- Paperback: 488 pages
- Publisher: Cambridge University Press; 2 edition (July 16, 2001)
- Language: English
- ISBN-10: 0521795508
- ISBN-13: 978-0521795500
- Product Dimensions: 6 x 1 x 9 inches
- Shipping Weight: 1.4 pounds (View shipping rates and policies)
- Average Customer Review: 2 customer reviews
- Amazon Best Sellers Rank: #1,443,719 in Books (See Top 100 in Books)
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One Kind of Freedom: The Economic Consequences of Emancipation 2nd Edition
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"Twenty-five years have passed since the first edition of One Kind of Freedom achieved the rare scholarly distinction of setting the terms of debate for an ensuing generation of researchers in an entire field of historical inquiry...[Ransom and Sutch's] core findings hold up remarkably well." Journal of American Ethnic History
"...classic economic history..." Civil War Book Review
"Few works in southern economic history have achieved the level of respect and renown enjoyed by Roger Ransom and Richard Sutch's path-breaking 1977 book One Kind of Freedom: The Economic Consequences of Emancipation...If any single work can be said to have transformed an entire field in history, this is it...One Kind of Freedom is clear, strongly argued, and packs a punch. Moreover, the authors' findings are based on an impressive, indeed, awe-inspiring research base, and their employment and promotion of relatively underutilized sources...was at once innovative and transformative." Peter A. Coclanis, Reviews in American History
"When published in 1977, ^One Kind of Freedom became an instant classic.... The publication of a second edition is a useful reminder of a truly seminal conceptualization of Southern History." Choice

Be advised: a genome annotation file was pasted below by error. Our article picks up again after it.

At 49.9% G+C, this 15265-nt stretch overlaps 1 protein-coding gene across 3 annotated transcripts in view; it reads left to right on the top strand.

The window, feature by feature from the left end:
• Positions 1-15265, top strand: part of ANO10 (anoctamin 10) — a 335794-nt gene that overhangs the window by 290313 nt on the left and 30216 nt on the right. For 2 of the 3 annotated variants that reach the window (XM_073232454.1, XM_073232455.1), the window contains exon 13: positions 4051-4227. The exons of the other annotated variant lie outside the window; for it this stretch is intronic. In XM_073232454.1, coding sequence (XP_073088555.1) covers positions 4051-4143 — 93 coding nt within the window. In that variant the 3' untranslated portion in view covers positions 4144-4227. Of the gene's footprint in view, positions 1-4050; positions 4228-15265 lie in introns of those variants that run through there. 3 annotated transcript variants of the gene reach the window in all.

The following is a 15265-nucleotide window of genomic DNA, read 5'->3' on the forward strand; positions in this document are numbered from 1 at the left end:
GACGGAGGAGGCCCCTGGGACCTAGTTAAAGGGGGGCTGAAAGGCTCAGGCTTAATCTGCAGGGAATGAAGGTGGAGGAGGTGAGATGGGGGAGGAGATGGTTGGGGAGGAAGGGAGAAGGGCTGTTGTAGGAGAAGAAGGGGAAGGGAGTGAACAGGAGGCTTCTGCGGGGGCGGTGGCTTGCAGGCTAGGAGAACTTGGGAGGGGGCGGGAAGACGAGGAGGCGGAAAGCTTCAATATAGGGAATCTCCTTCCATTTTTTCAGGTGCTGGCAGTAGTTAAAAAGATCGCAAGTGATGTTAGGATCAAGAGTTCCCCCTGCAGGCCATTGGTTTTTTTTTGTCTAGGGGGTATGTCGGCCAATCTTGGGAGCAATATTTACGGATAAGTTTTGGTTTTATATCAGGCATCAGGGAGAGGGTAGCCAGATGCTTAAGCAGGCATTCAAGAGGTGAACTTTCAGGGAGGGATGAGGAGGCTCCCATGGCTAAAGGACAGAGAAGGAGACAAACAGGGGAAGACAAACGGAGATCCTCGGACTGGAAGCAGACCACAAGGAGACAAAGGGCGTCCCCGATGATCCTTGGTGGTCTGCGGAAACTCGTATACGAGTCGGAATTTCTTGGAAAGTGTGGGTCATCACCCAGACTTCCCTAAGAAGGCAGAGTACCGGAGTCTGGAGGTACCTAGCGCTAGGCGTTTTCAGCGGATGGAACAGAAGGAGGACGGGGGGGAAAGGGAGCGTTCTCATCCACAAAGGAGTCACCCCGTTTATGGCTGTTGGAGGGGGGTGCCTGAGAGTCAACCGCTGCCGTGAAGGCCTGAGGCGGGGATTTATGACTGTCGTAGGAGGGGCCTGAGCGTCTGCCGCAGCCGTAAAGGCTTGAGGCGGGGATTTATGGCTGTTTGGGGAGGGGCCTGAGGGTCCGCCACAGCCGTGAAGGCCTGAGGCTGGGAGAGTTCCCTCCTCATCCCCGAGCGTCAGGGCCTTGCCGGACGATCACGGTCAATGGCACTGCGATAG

"...clearly written and closely reasoned...One Kind of Freedeom is likely to remain what it has been for a quarter-century now: the single best introduction to the economy of the early postemancipation South." H-Net Reviews
One Kind of Freedom examines the economic institutions that replaced slavery and the conditions under which ex-slaves were allowed to enter the economic life of the United States following the Civil War. The authors contend that although the kind of freedom permitted to black Americans allowed substantial increases in their economic welfare, it effectively curtailed further black advancement and retarded Southern economic development. The new edition of this economic history classic includes a new introduction by the authors, an extensive bibliography of works in Southern history published since the appearance of the first edition, and revised findings based on newly available data and statistical techniques.
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The authors devote much of their study to a region they define as the Cotton South, wherein they see homogeneous development. They stress the fact that they are economists and not historians--political, social, and cultural history are beyond the scope of this book. While the authors may at times refer to economic effects of noneconomic forces, they make no attempt to do anything more than offer an economic interpretation of the post-emancipation South; that alone signifies their contribution to the historical field. In the end, they give their ideas as to the evolution of a Southern economy that exploited farmers--white and black--and allowed for little or no industrial development.